MATERNAL EFFECTS ON OFFSPRING DEPEND ON FEMALE MATING PATTERN AND OFFSPRING ENVIRONMENT IN YELLOW DUNG FLIES
Tom TregenzaA, B, Nina WedellA, David J. HoskenC, and Paul I. WardC
A. Ecology and Evolution Group, School of Biology, University of Leeds, LS2 9JT, United Kingdom, B. E-mail: T.Tregenza@leeds.ac.uk
, C. University of Zurich, Zoology Museum, Winterthurerstrasse 190, CH-8057, Zurich, Switzerland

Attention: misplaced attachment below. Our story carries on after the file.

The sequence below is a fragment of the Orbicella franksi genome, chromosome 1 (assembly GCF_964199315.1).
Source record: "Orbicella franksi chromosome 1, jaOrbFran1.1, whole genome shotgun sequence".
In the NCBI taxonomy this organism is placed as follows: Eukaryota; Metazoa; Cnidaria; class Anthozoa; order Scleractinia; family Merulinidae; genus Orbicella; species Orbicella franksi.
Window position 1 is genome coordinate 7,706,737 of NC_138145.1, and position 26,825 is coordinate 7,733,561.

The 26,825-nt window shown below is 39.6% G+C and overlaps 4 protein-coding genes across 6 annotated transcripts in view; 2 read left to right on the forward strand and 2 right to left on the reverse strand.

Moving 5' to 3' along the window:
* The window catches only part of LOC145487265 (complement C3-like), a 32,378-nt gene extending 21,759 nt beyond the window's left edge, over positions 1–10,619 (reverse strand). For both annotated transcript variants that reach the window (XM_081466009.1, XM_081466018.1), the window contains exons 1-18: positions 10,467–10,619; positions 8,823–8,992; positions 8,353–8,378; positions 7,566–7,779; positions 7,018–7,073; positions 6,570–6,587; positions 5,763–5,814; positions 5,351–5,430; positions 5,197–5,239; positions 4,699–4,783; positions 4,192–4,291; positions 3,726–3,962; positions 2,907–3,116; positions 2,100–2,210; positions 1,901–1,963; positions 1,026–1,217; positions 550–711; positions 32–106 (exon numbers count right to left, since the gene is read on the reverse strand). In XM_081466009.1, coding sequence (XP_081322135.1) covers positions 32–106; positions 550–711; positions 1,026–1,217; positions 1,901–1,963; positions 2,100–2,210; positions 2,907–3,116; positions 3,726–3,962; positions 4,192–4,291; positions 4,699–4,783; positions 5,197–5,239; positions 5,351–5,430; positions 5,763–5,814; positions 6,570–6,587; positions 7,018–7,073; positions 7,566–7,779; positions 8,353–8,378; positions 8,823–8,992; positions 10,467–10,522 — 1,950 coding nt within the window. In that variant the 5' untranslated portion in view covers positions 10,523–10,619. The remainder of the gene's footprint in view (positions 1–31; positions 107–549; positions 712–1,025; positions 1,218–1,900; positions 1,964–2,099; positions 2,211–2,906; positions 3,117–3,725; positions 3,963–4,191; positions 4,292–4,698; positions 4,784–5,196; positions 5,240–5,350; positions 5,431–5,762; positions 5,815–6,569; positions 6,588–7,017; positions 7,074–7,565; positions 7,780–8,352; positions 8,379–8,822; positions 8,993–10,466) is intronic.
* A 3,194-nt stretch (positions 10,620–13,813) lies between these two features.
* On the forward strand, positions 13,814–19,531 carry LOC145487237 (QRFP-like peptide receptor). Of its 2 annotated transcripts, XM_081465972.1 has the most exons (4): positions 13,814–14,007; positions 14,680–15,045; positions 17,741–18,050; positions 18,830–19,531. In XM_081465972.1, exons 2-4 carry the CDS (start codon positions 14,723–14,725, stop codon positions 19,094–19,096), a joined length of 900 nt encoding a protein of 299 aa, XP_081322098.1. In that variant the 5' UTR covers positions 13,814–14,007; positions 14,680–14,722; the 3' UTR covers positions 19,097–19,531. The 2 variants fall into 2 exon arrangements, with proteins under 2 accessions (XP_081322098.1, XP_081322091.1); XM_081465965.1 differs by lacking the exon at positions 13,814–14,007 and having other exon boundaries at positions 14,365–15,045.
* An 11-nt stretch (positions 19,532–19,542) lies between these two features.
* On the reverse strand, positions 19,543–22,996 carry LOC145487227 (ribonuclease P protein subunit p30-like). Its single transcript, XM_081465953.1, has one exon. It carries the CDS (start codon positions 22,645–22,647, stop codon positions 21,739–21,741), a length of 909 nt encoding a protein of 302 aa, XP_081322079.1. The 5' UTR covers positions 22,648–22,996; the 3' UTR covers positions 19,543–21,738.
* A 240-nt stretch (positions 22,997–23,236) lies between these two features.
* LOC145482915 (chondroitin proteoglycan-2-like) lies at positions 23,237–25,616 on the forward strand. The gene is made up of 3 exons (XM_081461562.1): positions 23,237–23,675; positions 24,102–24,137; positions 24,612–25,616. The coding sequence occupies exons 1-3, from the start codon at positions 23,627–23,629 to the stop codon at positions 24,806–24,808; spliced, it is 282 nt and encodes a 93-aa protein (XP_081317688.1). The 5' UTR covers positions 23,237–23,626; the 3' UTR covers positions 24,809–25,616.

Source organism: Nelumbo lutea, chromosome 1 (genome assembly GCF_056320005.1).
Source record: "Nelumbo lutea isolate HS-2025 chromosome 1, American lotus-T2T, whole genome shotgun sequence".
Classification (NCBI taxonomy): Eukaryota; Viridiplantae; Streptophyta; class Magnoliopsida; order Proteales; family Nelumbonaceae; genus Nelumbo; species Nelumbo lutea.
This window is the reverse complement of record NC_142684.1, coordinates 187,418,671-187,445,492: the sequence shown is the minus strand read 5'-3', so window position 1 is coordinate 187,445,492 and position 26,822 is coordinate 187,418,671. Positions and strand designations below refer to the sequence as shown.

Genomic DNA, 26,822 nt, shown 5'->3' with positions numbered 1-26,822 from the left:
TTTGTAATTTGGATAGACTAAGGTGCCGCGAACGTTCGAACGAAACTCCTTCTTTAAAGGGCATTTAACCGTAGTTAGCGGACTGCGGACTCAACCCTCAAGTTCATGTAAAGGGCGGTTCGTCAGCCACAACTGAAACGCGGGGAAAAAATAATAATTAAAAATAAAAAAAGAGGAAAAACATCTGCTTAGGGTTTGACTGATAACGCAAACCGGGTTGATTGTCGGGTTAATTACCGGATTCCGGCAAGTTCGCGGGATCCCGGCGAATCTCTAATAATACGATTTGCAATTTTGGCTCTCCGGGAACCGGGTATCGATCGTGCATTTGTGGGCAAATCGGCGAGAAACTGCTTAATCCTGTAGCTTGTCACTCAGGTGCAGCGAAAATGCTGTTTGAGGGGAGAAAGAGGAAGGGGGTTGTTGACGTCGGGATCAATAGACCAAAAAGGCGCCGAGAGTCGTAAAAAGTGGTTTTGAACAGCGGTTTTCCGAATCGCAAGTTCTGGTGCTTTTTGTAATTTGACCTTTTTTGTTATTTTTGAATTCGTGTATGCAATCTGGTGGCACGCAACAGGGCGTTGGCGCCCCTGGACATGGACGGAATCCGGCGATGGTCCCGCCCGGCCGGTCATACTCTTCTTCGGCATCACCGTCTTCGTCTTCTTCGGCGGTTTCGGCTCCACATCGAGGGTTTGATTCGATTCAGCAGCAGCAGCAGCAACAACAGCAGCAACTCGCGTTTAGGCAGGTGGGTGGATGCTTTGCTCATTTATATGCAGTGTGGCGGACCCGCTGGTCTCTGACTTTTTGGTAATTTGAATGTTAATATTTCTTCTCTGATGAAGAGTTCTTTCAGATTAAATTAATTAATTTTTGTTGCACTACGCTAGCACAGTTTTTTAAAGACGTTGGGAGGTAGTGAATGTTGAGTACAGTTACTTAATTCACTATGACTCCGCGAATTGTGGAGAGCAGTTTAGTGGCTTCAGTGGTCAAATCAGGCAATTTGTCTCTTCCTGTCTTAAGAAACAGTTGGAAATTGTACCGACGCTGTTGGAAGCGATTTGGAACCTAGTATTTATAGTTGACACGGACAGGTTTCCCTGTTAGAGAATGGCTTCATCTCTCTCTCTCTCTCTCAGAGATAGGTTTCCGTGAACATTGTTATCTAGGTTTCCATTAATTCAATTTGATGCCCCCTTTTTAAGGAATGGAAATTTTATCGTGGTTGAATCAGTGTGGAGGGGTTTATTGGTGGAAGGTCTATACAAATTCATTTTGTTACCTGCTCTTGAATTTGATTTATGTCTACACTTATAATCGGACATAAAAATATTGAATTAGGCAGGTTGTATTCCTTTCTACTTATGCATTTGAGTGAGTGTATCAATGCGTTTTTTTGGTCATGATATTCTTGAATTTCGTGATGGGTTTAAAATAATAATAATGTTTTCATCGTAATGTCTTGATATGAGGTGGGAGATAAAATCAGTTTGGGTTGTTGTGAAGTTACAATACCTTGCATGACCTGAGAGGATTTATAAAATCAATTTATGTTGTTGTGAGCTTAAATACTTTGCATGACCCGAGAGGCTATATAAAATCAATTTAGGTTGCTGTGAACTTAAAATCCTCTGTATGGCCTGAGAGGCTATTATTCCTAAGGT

Direct costs and benefits to females of multiple mating have been shown to have large effects on female fecundity and longevity in several species. However, with the exception of studies examining genetic benefits of polyandry, little attention has been paid to the possible effects on offspring of multiple mating by females. We propose that nongenetic effects of maternal matings on offspring fitness are best viewed in the same context as other maternal phenotype effects on offspring that are well known even in species lacking parental care. Hence, matings can exert effects on offspring in the same way as other maternal environment variables, and are likely to interact with such effects. We have conducted a study using yellow dung flies (Scathophaga stercoraria), in which we independently manipulated female mating rate, number of mates and maternal thermal environment and measured subsequent fecundity, hatching success, and offspring life-history traits. To distinguish between direct effects of matings and potential genetic benefits of polyandry we split broods and reared offspring at three different temperature regimes. This allowed us to demonstrate that although we could not detect any simple benefits or costs to matings, there are effects of maternal environment on offspring and these effects interact with female mating regime affecting offspring fitness. Such interactions between female phenotype and the costs and benefits of matings have potentially broad implications for understanding female behavior.